Here’s a better Senate plan for the CBCPublished on 20 July 2015 Publications by Senator Art Eggleton (retired)
The Senate Standing Committee on Transport and Communications has released a report on the future of the CBC. I was a part of that study, but I could not support the report. Some Conservative members of the committee spent too much time denouncing the CBC and not enough time on building a way forward. Regrettably, all we got was a lost opportunity. So I authored a Minority Report in response.
The CBC is facing significant challenges. There is the continued rise of the Internet and digital services like Netflix that are changing the broadcasting landscape. More and more content is consumed online. There are also long-standing challenges of competing against the U.S. entertainment giant to our south.
With these hurdles in mind, here is what I propose. It is important to have a strong and vibrant CBC, to tell our stories, to entertain and inform us as Canadians. Polling suggests Canadians want it. The overwhelming majority of witnesses we heard from want a robust CBC. They want it not only to fill gaps left by private broadcasters – as the committee suggested – but because, as one witness said, the “CBC is the only network that brings together all Canadians.”
Regrettably, the CBC’s ability to meet consumer demands is severely challenged. Why is that the case? Simply put, the CBC is starved for cash. At $29 per capita, the CBC is well below the average of $82 per capita invested in public broadcasting in other industrialized countries. The BBC in the U.K., for example, receives three times more funding than the CBC.
To have an effective public broadcaster, the CBC needs strengthening. Not only should the government commit to stable and predictable funding over five-year periods, adjusted to inflation, the government should also pledge to increase CBC’s per capita funding to at least $40 annually. This can be done by incrementally raising the parliamentary appropriation and exploring other funding models that could either enhance or eventually replace the parliamentary appropriation if sufficient funds are found. Other countries do this to great effect.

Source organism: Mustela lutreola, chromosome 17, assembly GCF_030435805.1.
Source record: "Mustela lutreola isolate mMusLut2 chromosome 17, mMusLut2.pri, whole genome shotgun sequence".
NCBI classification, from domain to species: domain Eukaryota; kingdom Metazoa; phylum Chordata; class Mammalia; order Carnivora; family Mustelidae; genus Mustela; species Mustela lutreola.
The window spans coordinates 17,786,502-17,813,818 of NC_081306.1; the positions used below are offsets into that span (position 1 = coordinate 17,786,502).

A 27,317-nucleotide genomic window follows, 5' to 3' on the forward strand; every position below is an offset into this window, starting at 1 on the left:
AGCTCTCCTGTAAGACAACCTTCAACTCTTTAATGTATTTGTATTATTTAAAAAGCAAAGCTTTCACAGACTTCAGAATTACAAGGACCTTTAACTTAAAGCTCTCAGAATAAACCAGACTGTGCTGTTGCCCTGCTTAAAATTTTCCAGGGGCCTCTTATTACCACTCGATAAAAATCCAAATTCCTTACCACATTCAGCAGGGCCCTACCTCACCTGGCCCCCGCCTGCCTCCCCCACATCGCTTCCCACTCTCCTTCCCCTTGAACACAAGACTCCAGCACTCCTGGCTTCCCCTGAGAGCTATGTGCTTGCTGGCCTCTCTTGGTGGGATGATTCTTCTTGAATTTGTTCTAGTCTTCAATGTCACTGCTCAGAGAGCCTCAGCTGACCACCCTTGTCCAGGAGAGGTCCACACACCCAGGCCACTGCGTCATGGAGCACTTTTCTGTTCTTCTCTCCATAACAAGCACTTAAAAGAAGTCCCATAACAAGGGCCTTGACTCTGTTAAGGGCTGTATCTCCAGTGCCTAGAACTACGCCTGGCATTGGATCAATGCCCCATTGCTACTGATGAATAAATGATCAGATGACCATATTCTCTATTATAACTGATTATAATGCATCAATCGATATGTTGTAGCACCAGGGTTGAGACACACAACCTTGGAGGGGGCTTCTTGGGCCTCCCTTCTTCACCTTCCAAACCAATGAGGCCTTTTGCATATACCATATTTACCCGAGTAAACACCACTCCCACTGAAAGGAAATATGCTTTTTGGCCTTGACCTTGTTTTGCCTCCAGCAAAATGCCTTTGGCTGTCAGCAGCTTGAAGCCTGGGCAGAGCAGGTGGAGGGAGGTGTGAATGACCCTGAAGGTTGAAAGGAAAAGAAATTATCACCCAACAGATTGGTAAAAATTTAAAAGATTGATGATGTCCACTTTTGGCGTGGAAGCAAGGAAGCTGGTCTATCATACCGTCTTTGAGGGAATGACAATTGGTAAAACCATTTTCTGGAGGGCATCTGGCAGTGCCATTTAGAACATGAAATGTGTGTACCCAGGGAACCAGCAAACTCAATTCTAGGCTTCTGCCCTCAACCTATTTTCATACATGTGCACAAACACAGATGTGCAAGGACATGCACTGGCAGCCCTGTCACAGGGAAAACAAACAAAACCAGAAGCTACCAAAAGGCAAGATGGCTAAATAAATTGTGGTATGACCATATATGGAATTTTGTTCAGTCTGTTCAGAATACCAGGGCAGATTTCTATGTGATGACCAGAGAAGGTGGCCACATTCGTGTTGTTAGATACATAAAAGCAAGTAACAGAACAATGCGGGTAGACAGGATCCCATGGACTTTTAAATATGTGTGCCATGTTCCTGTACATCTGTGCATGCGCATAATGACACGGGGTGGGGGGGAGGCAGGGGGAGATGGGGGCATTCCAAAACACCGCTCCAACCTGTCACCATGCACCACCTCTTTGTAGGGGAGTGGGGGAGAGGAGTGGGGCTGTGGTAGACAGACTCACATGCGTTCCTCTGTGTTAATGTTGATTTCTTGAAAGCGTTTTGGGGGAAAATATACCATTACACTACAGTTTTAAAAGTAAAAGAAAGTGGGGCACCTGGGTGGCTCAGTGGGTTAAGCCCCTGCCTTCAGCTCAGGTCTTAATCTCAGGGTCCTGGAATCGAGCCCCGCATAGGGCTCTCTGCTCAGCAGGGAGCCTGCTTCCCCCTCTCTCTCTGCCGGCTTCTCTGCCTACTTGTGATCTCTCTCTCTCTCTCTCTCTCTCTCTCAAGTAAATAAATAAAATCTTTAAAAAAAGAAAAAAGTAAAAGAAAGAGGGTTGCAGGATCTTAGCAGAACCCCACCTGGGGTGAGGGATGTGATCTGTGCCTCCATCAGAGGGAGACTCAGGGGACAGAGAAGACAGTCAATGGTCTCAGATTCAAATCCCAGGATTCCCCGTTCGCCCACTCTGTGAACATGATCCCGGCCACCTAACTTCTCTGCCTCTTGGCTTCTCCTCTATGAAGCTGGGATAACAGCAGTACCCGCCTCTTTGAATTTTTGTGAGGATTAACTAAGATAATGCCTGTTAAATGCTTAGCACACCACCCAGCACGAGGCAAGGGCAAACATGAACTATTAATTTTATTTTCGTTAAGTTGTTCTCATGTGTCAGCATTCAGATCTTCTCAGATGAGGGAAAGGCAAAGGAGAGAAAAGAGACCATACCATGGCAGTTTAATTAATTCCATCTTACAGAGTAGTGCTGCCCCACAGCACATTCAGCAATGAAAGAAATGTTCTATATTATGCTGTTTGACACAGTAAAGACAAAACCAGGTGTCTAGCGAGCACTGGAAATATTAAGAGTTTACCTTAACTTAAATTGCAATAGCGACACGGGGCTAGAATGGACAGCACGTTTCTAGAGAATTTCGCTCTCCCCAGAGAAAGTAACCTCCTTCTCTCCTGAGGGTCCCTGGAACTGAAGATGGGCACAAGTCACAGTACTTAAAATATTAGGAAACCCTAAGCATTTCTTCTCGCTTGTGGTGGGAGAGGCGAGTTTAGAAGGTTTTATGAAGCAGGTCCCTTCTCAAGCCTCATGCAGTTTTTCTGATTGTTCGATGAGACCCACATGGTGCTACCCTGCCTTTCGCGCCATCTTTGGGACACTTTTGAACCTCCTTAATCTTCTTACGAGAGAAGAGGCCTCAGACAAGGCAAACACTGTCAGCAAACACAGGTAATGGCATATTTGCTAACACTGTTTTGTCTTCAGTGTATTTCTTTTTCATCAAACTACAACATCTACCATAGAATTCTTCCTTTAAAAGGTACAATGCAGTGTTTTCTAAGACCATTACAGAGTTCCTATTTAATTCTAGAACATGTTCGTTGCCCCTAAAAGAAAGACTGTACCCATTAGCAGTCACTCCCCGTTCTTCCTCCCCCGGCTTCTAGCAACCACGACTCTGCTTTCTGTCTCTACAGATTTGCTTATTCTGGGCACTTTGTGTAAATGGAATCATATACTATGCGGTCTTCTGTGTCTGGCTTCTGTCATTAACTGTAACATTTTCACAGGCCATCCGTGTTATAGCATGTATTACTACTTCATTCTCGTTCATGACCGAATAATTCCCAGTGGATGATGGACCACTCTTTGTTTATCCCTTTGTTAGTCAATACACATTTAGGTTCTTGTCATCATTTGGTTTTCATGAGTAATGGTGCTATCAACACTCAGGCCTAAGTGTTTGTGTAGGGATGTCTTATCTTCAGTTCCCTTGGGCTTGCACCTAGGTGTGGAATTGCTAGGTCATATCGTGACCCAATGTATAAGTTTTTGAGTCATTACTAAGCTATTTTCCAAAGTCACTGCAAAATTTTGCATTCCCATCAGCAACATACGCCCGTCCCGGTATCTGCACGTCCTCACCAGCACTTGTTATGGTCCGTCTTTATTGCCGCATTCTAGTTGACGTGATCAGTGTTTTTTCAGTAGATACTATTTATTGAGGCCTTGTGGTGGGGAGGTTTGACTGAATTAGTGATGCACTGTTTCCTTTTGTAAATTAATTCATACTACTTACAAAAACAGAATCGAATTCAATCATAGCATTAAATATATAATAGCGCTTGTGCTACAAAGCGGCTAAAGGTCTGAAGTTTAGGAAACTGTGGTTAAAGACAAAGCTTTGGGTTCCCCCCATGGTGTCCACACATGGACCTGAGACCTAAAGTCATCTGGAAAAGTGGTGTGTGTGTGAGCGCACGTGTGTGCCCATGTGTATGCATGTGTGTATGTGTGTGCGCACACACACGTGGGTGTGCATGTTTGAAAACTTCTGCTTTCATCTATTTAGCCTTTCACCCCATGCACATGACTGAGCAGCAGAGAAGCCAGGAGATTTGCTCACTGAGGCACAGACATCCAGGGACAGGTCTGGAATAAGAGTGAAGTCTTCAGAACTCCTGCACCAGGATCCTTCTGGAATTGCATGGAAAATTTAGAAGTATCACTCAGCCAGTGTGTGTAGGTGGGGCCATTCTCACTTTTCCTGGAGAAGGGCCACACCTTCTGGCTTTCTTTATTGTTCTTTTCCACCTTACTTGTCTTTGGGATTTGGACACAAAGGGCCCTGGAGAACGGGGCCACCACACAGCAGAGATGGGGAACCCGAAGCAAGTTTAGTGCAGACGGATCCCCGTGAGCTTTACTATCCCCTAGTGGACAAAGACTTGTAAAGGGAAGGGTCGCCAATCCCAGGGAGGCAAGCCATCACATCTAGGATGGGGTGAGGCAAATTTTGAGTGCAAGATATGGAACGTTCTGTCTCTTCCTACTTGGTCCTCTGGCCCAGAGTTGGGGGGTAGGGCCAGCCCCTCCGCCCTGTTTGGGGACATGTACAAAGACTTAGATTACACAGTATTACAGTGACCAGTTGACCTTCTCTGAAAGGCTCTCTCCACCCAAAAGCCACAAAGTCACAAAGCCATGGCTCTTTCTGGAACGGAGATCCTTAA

With increased funding, the CBC should get out of the commercial advertising business altogether, leaving it to the private sector broadcasters. Not having advertising on radio has served the CBC well and would follow the highly successful model of the BBC in the U.K. or HBO on this continent that provides continuous uninterrupted programming that so many people enjoy.
As much more content continues to be consumed online, the CBC should launch a direct streaming service similar to Netflix. This should be a free service for Canadians so they can consume CBC’s content on the platform they desire.
On governance, the committee wants to leave appointments for the board of directors to the prime minister alone. I disagree. A new process is needed. Either an arm’s length selection process or an all-party selection committee should be created to select the board. This would increase accountability, transparency and competence. Once selected, the board would appoint the president and look for a person with proven expertise in business and the broadcasting industry.
Lastly, I strongly disagree with the committee recommendation that said,“A portion of CBC’s funding should be reallocated to an external ‘superfund’ that would help finance the creation of Canadian content.”
Without increased funding, this would cripple an already cash-strapped organization. Also, where would the money come from? If the goal is to create more Canadian dramas and comedies, then taking money away from those areas within the CBC doesn’t make sense – which means it would have to be taken from the other side of the CBC, the news.
This is not at all what we heard from witnesses who expressed how important CBC News is to our country. CBC News provides distinct local, regional, national and international perspectives and in-depth coverage, which contributes to a vigorous democracy.
The CBC is just as important now as when it was created. Canadians want and need a robust and durable public broadcaster to tell our stories, to inform and entertain and to nurture and convey our national identity.